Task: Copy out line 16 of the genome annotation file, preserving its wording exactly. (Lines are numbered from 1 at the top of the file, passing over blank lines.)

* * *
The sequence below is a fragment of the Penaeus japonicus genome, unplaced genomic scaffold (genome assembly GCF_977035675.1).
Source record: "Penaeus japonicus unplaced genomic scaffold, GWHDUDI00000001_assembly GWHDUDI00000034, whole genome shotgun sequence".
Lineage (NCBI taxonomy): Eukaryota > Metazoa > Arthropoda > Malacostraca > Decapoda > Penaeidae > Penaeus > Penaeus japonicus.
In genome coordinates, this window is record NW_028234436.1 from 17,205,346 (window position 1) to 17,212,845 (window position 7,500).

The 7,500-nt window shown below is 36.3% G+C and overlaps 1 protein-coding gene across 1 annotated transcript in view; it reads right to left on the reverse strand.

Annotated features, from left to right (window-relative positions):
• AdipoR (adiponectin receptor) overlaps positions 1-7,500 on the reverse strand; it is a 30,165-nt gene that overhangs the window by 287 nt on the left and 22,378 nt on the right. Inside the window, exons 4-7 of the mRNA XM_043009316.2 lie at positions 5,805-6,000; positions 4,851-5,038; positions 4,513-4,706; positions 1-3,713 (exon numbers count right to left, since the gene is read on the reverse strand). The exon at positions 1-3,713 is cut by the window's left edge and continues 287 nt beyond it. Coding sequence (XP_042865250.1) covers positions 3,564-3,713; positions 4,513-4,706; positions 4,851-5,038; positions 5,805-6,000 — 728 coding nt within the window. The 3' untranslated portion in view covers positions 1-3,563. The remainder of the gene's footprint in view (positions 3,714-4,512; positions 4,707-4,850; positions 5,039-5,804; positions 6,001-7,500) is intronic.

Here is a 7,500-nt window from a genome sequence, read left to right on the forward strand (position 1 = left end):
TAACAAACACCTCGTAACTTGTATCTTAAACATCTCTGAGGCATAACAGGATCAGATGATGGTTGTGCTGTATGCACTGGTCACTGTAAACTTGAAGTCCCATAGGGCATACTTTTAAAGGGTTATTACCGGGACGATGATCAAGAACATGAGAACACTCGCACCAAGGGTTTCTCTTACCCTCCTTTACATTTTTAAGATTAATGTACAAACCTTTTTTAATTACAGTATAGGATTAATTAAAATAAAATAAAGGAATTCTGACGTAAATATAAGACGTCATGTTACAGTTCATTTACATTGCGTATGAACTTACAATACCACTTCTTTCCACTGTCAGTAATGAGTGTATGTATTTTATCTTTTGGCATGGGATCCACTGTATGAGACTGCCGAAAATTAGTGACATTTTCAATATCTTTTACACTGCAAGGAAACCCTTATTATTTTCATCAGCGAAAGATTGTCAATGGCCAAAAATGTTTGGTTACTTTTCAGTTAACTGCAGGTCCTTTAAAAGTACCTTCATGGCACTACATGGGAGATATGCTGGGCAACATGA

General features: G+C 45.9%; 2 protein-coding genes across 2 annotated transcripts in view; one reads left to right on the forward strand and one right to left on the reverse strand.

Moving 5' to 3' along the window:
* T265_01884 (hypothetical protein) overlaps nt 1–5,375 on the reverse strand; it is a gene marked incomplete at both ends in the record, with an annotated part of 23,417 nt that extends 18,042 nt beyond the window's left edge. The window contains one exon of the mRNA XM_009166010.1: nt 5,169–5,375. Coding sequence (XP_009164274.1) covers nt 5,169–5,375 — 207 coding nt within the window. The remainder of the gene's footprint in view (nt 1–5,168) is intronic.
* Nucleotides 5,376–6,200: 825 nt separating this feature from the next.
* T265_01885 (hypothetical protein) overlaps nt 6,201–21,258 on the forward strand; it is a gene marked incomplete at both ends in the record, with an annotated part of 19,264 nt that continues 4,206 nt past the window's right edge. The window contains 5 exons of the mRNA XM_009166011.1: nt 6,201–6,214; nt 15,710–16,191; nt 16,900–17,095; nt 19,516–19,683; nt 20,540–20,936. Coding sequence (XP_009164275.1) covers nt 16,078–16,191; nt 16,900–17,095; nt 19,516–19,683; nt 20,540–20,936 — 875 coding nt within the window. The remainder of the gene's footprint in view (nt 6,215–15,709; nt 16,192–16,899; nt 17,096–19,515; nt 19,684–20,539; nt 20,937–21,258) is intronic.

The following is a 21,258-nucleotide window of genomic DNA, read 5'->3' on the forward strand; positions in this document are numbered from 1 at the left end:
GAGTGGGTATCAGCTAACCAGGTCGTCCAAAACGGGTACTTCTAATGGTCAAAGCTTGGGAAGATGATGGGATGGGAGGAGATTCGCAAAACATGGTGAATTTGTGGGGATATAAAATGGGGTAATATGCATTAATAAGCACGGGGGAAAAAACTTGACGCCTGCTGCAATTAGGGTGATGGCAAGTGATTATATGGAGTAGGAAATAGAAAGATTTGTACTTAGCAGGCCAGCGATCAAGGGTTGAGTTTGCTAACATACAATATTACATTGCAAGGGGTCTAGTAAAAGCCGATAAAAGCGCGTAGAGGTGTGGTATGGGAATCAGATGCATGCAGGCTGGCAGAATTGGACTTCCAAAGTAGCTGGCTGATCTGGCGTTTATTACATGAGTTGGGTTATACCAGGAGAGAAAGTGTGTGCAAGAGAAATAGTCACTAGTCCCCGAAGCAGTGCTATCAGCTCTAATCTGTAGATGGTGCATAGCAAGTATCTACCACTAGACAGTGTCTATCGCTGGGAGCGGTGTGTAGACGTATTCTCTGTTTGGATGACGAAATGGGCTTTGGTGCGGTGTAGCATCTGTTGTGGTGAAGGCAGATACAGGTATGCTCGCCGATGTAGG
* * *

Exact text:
GAGTGGGTATCAGCTAACCAGGTCGTCCAAAACGGGTACTTCTAATGGTCAAAGCTTGGGAAGATGATGGGATGGGAGGAGATTCGCAAAACATGGTGAATTTGTGGGGATATAAAATGGGGTAATATGCATTAATAAGCACGGGGGAAAAAACTTGACGCCTGCTGCAATTAGGGTGATGGCAAGTGATTATATGGAGTAGGAAATAGAAAGATTTGTACTTAGCAGGCCAGCGATCAAGGGTTGAGTTTGCTAACATACAATATTACATTGCAAGGGGTCTAGTAAAAGCCGATAAAAGCGCGTAGAGGTGTGGTATGGGAATCAGATGCATGCAGGCTGGCAGAATTGGACTTCCAAAGTAGCTGGCTGATCTGGCGTTTATTACATGAGTTGGGTTATACCAGGAGAGAAAGTGTGTGCAAGAGAAATAGTCACTAGTCCCCGAAGCAGTGCTATCAGCTCTAATCTGTAGATGGTGCATAGCAAGTATCTACCACTAGACAGTGTCTATCGCTGGGAGCGGTGTGTAGACGTATTCTCTGTTTGGATGACGAAATGGGCTTTGGTGCGGTGTAGCATCTGTTGTGGTGAAGGCAGATACAGGTATGCTCGCCGATGTAGG